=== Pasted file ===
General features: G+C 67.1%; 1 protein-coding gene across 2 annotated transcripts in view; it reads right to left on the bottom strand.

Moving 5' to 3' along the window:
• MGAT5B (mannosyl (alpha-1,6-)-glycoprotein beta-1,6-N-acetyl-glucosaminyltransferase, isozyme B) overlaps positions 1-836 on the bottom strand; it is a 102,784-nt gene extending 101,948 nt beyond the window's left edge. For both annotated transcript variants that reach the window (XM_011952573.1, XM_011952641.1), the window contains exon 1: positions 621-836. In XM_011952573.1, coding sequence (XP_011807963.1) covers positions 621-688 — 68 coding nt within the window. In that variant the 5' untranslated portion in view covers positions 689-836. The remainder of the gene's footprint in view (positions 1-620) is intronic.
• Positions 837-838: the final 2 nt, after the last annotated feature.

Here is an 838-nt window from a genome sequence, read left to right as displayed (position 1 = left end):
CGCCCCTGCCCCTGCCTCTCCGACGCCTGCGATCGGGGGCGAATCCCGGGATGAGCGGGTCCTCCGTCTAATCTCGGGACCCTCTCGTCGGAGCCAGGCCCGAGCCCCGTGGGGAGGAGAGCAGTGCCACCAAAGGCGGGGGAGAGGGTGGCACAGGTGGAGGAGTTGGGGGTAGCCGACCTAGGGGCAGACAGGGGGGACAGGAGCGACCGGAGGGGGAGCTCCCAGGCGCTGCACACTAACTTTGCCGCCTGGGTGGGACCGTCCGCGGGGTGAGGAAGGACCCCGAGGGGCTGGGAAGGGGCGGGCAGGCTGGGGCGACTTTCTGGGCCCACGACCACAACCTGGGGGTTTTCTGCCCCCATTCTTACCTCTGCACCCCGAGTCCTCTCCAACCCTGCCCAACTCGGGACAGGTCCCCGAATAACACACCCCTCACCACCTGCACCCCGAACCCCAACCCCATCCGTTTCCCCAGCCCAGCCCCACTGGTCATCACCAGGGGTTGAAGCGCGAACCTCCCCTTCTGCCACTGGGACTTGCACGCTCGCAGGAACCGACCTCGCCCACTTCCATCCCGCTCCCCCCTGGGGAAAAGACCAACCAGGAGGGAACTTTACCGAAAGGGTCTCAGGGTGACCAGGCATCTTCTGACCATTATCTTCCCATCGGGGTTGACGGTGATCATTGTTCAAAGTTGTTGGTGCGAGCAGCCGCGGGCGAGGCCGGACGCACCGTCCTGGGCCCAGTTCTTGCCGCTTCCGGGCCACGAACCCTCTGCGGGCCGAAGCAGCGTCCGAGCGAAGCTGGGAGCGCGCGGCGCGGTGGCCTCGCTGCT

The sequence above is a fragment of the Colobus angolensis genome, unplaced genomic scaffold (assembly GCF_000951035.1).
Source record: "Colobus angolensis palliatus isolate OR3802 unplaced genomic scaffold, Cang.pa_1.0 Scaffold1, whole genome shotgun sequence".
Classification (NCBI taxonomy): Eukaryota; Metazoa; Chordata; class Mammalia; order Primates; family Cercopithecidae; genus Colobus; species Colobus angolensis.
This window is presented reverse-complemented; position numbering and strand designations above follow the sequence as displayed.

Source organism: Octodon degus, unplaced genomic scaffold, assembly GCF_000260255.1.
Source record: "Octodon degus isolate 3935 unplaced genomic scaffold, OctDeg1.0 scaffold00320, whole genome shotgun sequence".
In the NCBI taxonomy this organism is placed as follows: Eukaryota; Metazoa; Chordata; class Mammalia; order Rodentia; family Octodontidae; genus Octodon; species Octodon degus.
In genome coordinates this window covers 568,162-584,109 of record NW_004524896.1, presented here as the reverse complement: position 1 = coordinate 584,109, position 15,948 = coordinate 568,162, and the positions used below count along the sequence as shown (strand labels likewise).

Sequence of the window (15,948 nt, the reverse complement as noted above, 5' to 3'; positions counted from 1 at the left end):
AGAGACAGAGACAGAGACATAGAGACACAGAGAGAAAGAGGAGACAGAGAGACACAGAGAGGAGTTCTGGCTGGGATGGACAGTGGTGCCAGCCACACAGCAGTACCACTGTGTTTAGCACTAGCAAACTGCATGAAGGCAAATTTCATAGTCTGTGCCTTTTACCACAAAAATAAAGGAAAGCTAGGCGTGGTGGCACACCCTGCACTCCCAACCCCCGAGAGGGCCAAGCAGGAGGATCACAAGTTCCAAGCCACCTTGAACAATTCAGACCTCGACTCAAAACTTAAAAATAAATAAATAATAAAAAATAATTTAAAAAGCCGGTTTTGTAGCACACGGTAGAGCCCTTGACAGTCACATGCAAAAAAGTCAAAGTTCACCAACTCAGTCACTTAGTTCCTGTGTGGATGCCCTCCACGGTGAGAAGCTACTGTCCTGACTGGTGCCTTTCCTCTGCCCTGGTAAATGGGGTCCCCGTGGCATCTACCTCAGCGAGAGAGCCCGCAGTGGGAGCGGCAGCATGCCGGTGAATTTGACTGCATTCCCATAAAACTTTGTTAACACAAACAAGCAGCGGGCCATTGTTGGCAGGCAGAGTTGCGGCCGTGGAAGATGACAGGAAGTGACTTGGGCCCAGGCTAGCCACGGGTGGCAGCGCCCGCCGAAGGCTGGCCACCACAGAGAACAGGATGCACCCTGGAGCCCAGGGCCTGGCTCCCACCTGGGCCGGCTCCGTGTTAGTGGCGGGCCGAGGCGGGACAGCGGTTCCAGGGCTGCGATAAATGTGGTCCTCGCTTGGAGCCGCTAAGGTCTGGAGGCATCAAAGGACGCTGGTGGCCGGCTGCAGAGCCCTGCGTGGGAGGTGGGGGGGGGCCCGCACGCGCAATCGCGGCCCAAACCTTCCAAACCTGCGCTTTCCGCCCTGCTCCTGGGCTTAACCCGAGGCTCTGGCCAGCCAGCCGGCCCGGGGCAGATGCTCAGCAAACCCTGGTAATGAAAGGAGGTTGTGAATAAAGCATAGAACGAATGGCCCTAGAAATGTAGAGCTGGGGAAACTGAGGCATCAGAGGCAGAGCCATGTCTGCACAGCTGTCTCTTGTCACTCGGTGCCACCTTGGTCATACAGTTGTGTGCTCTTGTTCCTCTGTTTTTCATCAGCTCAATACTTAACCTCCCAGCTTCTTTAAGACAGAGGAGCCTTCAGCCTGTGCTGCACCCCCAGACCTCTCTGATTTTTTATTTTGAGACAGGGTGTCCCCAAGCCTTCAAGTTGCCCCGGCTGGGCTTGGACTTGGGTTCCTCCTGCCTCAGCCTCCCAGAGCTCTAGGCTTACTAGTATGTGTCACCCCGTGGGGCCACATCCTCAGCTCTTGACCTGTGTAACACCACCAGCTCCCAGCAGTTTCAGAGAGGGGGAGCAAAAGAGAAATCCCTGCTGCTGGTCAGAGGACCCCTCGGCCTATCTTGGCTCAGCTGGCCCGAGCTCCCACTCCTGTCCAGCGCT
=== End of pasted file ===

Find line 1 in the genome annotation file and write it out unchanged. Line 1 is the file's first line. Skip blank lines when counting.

General features: G+C 67.1%; 1 protein-coding gene across 2 annotated transcripts in view; it reads right to left on the bottom strand.